The Carmike six-screen theater on 29N is closing down, Graelyn Brashear reports for C-Ville Weekly. It became a $1.50 second-run theater a year ago, but that only stalled its demise briefly. That leaves Charlottesville an all-Regal town, with their six-screen theater on the Downtown Mall and their fourteen-screen theater in the Stonefield development.
In a 4-1 vote, City Council denied Black Market Moto Saloon a music permit at tonight’s meeting, Graham Moomaw writes for the Daily Progress. Owner Matteus Frankovich held live music performances at the Meade & Market restaurant for the first few months of its existence, until complaints of loud, late-night music caused the performances to come to the attention of the city, who pointed out that Frankovich had no permit to hold concerts. The owner applied to the Planning Commission for a special-use permit, who recommended a narrowly tailored permit, but City Council disagreed, presumably influenced in part by neighbors turning out and asking that it be denied. Some members of Council saw the period in which the venue was operating illegally as a good enough test run to find that it would be incompatible with the neighborhood. (Moto Saloon may not be thrilled with the April Foursquare tip that “if it gets too loud the bartender has earplugs.”) Frankovich says that his business’s success is contingent on the ability to host live music, and while he doesn’t intend to take the matter to court, he has threatened (jokingly, one assumes) to open a “nudie bar” instead.
The Albemarle County Fair will return this year, Hawes Spencer writes in The Hook. It will be held at Ash Lawn, temporarily, as they continue to seek out a permanent location. Ash Lawn not being an ideal venue, the 2012 fair will be brought back to its agricultural roots—just three days long, daylight hours only, focusing on livestock, contests, and entertainment, with no rides and less vendors.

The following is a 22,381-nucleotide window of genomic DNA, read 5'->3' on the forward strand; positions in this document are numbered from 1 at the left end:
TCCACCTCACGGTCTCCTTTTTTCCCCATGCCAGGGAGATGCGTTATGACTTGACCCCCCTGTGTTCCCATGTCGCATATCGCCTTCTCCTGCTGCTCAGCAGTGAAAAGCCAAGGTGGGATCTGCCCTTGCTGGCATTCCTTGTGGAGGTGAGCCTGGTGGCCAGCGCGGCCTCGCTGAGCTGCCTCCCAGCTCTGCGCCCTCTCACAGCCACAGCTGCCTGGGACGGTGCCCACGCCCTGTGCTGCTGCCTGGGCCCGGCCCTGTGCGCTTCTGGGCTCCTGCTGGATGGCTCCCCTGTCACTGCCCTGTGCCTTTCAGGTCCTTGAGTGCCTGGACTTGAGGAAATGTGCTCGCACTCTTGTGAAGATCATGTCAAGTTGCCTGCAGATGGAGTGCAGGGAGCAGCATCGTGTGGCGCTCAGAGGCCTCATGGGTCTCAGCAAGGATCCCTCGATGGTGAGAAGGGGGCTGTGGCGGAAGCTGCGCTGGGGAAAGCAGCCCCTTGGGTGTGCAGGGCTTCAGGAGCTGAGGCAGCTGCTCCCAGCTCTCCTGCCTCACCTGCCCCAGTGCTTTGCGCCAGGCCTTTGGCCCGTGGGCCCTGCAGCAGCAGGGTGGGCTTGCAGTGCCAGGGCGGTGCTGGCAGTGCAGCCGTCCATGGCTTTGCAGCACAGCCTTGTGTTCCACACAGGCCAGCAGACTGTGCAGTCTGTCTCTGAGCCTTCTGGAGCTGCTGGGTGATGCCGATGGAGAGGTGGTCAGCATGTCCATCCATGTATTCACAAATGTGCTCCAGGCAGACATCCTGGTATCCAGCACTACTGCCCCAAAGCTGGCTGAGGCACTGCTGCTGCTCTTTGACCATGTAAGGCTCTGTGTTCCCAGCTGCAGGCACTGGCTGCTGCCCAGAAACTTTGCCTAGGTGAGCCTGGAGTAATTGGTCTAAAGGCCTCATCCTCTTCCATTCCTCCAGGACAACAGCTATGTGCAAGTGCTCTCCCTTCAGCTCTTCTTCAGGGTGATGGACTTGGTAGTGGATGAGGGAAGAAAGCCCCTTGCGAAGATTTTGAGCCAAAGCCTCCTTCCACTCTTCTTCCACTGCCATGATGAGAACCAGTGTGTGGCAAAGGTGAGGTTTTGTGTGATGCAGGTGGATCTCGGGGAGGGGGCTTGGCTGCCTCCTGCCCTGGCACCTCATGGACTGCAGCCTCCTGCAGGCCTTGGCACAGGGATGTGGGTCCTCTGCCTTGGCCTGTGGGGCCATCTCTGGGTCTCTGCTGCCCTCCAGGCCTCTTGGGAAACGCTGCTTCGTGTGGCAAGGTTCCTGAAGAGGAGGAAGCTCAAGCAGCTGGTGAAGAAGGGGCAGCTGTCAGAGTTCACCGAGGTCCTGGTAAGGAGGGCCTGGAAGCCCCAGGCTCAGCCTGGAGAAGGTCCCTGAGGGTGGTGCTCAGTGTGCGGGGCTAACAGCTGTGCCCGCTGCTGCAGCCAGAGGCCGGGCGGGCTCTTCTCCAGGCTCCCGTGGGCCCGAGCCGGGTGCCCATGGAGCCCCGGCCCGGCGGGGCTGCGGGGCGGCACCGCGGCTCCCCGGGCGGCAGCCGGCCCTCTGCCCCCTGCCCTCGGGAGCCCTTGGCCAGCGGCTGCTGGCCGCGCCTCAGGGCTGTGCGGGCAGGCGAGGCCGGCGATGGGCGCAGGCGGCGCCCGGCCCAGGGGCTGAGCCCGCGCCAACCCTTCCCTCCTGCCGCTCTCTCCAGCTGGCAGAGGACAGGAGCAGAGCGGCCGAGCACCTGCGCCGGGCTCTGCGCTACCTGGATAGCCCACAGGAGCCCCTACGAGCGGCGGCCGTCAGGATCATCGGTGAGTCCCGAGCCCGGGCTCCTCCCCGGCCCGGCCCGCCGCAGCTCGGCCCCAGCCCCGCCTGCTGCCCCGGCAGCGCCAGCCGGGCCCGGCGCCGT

Organizers of the event had to cancel the annual event last year, since their long-time borrowed location of Bundoran Farm had been turned into a vineyard. (A small, brief, purely agricultural event was held at a private farm, so that all the 4-H kids would be able to show and auction the livestock they’d been raising for the occasion.) It’s a shame that the Biscuit Run land swap wasn’t able to include some land to establish permanent fairgrounds.
Any question of where the city’s 1962 time capsule was buried can be put to rest, thanks to this film from Tom Hartsell:
The 8mm film was made by his father at the time of the capsule’s burial. The capsule’s location has been unclear, and the city has been eager to find out, so that it can be unearthed next year, for the city’s 250th anniversary.
The Albemarle County Fair can’t seem to find a suitable home, Brandon Shulleeta writes in the Daily Progress, and odds are slim that they’ll be able to have a fair this year—or, indeed, ever, if they can’t find a place to hold it. For years it’s been held on Fred Scott’s land down in North Garden, at Bundoran Farm, but now that the property has been developed, that leaves fair organizers without a physical space to have the annual summer event.
A proper, agriculturally oriented county fair has a permanent home—a few sheds, some covered picnic shelters/performance venues, some administrative space, and a whole lot of relatively flat, open space for parking, games, rides, displays, etc. And that’s exactly what fair organizers are looking for, defining “permanent” as “20-plus years,” needing at least sixty acres. Although Biscuit Run is a distant possibility as a location, that’s far from a done deal.
Unless somebody steps forward ASAP, summer’s going to be rather less exciting this year, and a whole lot of 4-H kids are going to be mighty disappointed to have no place to show—and sell—the prize livestock that they’ve spent months raising expressly for the Albemarle County Fair.